The Benefits of Phytochemicals - dummies

The Benefits of Phytochemicals

By Sarah Samaan, Rosanne Rust, Cynthia Kleckner

Scientists are still figuring out all the benefits of a phytochemical-rich diet, but suffice it to say, eating plant foods with these nutrients promotes heart health, helps you retain healthy vision, likely reduces some cancer risk, and even offers anti-aging perks.

Several important phytochemicals are present in plant foods. In addition to serving all the aforementioned purposes, many phytochemicals (specifically plant sterols, flavonoids, and sulfur-containing compounds) found in fruits and veggies also act as antioxidants in the body, potentially protecting your body’s cells from disease, including cancer. With all those benefits, why not eat as many phytochemicals as you can? A few of the best phytochemicals include

  • Allicin: This sulfur-containing compound is found in garlic and onions and may be important to heart health because of its antiplatelet (anti-blood-clotting) properties.

  • Anthocyanins: Look to blue and purple foods for these flavonoids that have been shown to help with memory and urinary tract health. They also have anti-aging benefits.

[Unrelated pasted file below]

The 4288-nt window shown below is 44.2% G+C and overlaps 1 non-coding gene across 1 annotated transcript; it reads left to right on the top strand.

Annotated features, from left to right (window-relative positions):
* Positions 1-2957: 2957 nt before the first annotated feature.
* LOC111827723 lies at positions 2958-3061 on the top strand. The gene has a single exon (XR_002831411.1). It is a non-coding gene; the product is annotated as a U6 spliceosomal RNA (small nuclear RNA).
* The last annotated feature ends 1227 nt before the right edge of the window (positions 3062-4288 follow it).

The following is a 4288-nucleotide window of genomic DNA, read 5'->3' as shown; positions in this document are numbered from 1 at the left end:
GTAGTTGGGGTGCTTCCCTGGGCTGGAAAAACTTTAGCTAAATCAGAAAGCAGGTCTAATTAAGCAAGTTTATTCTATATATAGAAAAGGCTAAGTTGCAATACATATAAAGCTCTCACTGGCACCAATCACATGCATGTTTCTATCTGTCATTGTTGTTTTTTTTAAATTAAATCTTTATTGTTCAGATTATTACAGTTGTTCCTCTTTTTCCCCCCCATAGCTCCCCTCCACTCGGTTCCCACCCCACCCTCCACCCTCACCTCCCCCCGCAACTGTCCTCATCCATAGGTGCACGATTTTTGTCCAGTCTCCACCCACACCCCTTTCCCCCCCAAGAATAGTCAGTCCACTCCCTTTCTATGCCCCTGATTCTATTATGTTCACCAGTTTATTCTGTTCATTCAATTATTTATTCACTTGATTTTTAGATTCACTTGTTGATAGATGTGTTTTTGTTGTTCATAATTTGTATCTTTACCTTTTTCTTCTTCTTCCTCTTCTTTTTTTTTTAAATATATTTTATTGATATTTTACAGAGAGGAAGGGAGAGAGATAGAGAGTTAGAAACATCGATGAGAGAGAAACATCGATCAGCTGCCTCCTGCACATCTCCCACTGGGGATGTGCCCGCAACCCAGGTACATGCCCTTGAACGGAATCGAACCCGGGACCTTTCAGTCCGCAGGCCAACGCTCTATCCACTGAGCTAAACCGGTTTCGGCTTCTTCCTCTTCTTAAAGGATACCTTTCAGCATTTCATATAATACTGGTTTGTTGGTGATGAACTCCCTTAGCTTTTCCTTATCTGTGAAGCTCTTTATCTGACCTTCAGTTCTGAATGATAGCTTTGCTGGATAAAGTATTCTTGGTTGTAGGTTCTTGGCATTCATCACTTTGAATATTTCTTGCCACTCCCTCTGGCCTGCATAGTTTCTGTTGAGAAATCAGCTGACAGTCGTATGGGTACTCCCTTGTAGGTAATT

• Carotenoids: Contained primarily in red and orange foods (but also in some green foods), carotenoids help promote healthy vision and may reduce cancer risk. Lycopene is an example of a carotenoid found in red foods.

  • Flavonols: Found in red foods such as apples, berries, red grapes, and red wine, and also in yellow and green foods such as yellow onions, kale, and broccoli, flavonols promote heart health and may help reduce stroke risk. Flavonols are also present in chocolate and teas.

  • Flavonones: Found in citrus fruits and juices, flavonones can lower your risk of gastrointestinal cancer.

  • Indoles/isothiocyanates: Found in green and white cruciferous vegetables, such as broccoli, cabbage, cauliflower, and kale. Indoles and isothiocyanates have anti-cancer qualities.

  • Lutein: Green and orange foods — including egg yolks, mangoes, peaches, sweet potatoes, spinach, romaine lettuce, honeydew, pears, and avocados — contain the antioxidant lutein, which supports eye health.

  • Phytosterols: Whole grains, legumes, and nuts contain phytosterols, which lower cholesterol.